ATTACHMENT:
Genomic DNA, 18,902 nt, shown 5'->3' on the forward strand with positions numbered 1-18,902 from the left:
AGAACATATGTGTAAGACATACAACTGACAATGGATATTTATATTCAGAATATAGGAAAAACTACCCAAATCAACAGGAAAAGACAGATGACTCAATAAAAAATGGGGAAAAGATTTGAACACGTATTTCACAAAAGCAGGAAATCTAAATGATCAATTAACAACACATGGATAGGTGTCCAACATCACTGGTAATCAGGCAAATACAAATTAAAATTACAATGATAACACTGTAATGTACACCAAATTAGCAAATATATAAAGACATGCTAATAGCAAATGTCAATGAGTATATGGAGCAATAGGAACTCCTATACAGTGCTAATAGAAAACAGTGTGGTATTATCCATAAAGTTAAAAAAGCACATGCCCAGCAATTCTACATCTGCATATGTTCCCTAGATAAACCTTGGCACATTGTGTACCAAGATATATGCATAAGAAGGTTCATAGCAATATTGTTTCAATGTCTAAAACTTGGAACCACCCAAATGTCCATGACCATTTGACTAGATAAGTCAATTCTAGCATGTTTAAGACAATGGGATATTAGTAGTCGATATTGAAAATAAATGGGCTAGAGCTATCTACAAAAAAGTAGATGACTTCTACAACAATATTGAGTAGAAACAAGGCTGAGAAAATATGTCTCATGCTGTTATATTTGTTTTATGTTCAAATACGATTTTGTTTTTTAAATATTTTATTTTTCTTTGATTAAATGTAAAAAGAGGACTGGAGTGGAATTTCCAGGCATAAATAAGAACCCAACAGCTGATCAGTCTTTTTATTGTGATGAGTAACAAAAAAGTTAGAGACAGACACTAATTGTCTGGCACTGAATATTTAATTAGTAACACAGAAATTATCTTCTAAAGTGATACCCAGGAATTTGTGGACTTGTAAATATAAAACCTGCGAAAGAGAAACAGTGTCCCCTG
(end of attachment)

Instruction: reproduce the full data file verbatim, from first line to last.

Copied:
Genomic DNA, 18,902 nt, shown 5'->3' on the forward strand with positions numbered 1-18,902 from the left:
AGAACATATGTGTAAGACATACAACTGACAATGGATATTTATATTCAGAATATAGGAAAAACTACCCAAATCAACAGGAAAAGACAGATGACTCAATAAAAAATGGGGAAAAGATTTGAACACGTATTTCACAAAAGCAGGAAATCTAAATGATCAATTAACAACACATGGATAGGTGTCCAACATCACTGGTAATCAGGCAAATACAAATTAAAATTACAATGATAACACTGTAATGTACACCAAATTAGCAAATATATAAAGACATGCTAATAGCAAATGTCAATGAGTATATGGAGCAATAGGAACTCCTATACAGTGCTAATAGAAAACAGTGTGGTATTATCCATAAAGTTAAAAAAGCACATGCCCAGCAATTCTACATCTGCATATGTTCCCTAGATAAACCTTGGCACATTGTGTACCAAGATATATGCATAAGAAGGTTCATAGCAATATTGTTTCAATGTCTAAAACTTGGAACCACCCAAATGTCCATGACCATTTGACTAGATAAGTCAATTCTAGCATGTTTAAGACAATGGGATATTAGTAGTCGATATTGAAAATAAATGGGCTAGAGCTATCTACAAAAAAGTAGATGACTTCTACAACAATATTGAGTAGAAACAAGGCTGAGAAAATATGTCTCATGCTGTTATATTTGTTTTATGTTCAAATACGATTTTGTTTTTTAAATATTTTATTTTTCTTTGATTAAATGTAAAAAGAGGACTGGAGTGGAATTTCCAGGCATAAATAAGAACCCAACAGCTGATCAGTCTTTTTATTGTGATGAGTAACAAAAAAGTTAGAGACAGACACTAATTGTCTGGCACTGAATATTTAATTAGTAACACAGAAATTATCTTCTAAAGTGATACCCAGGAATTTGTGGACTTGTAAATATAAAACCTGCGAAAGAGAAACAGTGTCCCCTG